I personally do not have strong feelings against π, and to be honest, I don’t think students would learn trigonometry faster if they were to use τ. Think about the two most important trigonometric functions, sine and cosine. What’s most helpful to remember about them is that sin= cos(2 π) = 1, and sin = cos(π) = –1. I have not only always preferred cosine simply because it’s easier to remember (there are no fractions in π and 2 π), I’ve also always recognized that sine and cosine are different because one is nonzero on integer multiples of π and the other is nonzero on some fractions of it. By using τ instead, this symmetry would be lost, and we would be left with the equalities sin = cos(τ) = 1 and sin = cos = –1.
Given these observations, it seems like choosing τ or π is a personal choice. That’s fair, but it’s not a rigorous approach for determining which constant is more useful.
Even the approach I had at the beginning could lead to the wrong conclusion. The Tau Manifesto, by Michael Hartl, gives some examples of places where 2π is most commonly used:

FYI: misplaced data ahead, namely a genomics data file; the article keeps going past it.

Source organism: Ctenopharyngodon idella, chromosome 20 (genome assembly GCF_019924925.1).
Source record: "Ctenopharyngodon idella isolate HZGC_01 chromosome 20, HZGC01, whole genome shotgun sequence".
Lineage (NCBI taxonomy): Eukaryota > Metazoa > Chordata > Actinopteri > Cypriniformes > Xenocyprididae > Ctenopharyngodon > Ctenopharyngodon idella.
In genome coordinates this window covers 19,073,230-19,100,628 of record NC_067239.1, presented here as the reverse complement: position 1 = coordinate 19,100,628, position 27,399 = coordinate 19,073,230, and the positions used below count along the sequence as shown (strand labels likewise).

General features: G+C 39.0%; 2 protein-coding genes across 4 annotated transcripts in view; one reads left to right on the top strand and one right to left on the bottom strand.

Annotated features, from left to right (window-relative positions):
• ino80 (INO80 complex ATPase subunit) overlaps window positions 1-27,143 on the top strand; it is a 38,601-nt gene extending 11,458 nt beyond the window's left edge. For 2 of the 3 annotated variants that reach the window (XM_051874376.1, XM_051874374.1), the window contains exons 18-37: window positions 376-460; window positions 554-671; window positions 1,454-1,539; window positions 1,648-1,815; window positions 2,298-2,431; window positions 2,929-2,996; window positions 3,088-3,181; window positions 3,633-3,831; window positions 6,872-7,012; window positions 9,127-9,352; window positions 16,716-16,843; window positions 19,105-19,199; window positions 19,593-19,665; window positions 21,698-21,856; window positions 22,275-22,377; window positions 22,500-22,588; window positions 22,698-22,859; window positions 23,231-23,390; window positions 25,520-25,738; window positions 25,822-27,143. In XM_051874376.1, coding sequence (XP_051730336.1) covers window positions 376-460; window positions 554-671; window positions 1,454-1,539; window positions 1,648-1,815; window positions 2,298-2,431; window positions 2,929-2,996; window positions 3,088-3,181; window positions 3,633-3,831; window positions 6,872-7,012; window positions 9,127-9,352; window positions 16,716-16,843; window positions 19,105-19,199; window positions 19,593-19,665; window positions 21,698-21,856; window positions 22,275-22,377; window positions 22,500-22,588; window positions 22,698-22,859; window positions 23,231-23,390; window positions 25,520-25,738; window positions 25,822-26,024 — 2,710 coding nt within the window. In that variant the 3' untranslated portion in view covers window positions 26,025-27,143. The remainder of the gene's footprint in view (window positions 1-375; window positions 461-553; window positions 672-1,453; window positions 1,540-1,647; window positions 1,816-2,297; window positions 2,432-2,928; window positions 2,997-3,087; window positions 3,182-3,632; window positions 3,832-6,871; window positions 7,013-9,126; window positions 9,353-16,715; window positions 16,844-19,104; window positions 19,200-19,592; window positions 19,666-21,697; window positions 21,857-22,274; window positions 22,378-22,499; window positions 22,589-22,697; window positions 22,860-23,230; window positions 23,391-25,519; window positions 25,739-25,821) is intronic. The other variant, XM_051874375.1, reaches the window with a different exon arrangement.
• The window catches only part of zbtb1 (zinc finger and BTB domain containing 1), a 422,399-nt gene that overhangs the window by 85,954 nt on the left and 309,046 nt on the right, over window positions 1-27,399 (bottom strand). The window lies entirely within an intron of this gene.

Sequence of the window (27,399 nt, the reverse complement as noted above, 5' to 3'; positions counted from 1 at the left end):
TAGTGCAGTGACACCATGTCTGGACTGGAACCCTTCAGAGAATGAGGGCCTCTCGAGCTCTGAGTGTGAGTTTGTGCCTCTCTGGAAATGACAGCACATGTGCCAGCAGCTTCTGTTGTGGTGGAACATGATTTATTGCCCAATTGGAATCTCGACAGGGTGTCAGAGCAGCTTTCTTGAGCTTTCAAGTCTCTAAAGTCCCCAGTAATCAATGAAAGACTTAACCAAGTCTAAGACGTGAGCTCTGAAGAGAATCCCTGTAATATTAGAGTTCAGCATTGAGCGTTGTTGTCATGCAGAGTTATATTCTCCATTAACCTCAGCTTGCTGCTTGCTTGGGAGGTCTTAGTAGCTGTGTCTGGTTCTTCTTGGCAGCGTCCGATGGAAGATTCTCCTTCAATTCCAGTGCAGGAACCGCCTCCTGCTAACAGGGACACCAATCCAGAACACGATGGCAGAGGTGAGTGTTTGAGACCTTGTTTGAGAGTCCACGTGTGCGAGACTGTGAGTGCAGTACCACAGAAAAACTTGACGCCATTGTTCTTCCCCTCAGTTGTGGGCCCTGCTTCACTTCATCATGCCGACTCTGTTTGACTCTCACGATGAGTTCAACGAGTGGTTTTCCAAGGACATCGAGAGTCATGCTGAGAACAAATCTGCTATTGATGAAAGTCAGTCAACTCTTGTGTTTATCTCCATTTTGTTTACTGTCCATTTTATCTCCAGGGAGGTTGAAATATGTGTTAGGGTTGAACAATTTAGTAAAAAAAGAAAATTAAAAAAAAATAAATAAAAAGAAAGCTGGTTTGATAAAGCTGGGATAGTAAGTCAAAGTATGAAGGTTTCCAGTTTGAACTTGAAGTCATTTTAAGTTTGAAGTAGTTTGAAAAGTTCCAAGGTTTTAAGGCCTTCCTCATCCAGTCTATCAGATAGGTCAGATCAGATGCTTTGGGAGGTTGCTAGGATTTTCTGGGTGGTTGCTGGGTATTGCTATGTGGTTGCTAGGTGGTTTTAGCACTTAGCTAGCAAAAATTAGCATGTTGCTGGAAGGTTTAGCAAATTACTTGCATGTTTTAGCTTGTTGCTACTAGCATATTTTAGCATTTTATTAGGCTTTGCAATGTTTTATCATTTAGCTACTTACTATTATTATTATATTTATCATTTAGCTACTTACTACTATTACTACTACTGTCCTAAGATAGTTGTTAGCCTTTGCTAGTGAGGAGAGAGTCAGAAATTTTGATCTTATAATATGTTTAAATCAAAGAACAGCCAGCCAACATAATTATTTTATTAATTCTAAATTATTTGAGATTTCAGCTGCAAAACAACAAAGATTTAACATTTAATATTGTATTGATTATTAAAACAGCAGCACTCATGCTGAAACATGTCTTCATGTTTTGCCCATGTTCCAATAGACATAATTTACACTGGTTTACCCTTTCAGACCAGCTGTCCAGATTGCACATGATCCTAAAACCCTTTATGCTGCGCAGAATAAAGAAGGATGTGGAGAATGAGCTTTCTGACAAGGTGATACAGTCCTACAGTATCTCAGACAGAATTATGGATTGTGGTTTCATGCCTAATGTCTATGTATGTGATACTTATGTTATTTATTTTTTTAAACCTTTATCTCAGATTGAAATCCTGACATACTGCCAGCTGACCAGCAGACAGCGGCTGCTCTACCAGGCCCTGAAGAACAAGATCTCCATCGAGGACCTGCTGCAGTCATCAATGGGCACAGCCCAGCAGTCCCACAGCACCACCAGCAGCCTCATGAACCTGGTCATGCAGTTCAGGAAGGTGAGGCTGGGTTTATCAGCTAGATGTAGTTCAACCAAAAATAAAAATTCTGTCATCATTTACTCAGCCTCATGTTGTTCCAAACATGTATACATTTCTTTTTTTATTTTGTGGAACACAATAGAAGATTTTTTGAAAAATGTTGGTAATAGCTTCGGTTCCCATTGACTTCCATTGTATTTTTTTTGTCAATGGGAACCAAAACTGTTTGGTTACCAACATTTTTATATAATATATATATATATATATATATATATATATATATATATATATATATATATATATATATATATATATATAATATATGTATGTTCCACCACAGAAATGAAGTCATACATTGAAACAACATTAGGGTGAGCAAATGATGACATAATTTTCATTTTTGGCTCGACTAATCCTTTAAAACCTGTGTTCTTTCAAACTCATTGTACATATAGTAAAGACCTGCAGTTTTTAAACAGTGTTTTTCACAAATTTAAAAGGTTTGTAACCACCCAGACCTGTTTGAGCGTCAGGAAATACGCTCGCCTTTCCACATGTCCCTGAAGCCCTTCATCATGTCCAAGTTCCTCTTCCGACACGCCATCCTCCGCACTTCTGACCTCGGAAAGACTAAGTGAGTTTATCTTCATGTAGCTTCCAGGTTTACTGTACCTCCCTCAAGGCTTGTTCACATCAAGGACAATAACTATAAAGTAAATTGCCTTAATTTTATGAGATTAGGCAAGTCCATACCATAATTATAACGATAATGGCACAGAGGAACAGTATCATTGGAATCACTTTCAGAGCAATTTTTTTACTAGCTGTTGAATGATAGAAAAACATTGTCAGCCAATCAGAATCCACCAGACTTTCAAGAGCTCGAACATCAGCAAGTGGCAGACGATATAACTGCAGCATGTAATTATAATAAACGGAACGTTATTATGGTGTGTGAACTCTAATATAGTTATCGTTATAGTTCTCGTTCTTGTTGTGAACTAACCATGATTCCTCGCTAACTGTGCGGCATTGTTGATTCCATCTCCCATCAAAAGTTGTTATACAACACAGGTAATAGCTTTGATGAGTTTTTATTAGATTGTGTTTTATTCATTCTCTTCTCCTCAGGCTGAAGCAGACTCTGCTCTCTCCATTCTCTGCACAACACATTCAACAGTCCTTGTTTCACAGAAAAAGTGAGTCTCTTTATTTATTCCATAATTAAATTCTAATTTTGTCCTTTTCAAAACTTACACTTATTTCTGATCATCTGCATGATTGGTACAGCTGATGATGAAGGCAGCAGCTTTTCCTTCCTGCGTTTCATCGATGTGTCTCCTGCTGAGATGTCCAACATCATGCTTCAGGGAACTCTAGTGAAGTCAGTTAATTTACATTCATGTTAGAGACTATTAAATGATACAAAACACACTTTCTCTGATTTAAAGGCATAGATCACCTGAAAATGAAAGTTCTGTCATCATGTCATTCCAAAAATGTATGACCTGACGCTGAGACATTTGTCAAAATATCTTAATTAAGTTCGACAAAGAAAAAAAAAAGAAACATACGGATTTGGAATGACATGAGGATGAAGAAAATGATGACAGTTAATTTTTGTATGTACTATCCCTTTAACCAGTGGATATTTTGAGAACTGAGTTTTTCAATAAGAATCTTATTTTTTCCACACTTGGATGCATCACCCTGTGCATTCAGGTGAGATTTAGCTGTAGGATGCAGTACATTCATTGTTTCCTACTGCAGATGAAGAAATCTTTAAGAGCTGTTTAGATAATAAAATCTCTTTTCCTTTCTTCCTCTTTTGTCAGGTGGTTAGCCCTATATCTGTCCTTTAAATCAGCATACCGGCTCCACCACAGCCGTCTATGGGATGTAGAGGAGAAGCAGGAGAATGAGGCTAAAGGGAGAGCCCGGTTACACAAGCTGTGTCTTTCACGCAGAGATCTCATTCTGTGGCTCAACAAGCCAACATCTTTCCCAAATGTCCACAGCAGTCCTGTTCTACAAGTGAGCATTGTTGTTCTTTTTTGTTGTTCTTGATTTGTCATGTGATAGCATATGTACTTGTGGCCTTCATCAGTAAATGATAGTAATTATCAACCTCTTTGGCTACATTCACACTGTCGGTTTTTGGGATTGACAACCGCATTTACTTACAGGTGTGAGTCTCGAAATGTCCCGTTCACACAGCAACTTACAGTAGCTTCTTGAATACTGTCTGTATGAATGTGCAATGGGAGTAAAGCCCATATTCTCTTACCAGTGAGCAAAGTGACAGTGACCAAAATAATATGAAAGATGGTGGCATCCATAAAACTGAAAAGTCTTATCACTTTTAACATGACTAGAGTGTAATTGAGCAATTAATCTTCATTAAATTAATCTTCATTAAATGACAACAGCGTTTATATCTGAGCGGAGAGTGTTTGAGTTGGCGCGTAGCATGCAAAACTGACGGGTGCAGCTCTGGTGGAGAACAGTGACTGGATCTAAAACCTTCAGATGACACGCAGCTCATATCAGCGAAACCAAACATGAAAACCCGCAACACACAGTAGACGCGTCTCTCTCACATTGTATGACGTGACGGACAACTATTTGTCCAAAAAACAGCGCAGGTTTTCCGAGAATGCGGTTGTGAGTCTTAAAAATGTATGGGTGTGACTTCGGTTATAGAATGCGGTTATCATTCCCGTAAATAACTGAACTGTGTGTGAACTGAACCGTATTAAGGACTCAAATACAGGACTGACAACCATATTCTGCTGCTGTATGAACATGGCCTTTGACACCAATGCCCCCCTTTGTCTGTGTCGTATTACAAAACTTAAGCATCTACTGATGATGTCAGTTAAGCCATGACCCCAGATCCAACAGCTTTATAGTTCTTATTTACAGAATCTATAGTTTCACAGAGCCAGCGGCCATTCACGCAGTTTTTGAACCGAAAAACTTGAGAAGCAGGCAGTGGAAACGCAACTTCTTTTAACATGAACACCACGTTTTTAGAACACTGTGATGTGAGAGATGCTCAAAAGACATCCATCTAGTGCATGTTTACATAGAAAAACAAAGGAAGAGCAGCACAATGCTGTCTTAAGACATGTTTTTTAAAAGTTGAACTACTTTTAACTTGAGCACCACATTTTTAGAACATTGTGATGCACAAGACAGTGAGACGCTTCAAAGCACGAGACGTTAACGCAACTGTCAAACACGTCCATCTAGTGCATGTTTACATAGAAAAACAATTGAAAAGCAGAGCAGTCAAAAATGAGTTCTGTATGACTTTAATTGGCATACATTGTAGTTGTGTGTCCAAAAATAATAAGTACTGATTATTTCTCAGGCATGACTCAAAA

And indeed, all these formulas would be easier if we used τ. However, those are just six of the vast number of formulas that scientists use regularly, and as I mentioned before, not many mathematical expressions involve 2π. Nevertheless, it could happen that formulas not involving 2π would still be simpler if written in τ. For example, the expression 4 π² would simply become (τ²).
For this reason I looked back at the scientific articles to see whether using τ instead of 2π (and τ/2 instead of π) would make their formulas simpler. For instance, these are some that would be simpler in τ:
And these are some that would not:
Let me now try to explain what I mean by simpler by looking at an example: if I take the term containing π in the bottom-left formula of the Tau Manifesto equation table:
I can replace π with τ/2 using ReplaceAll, and I get: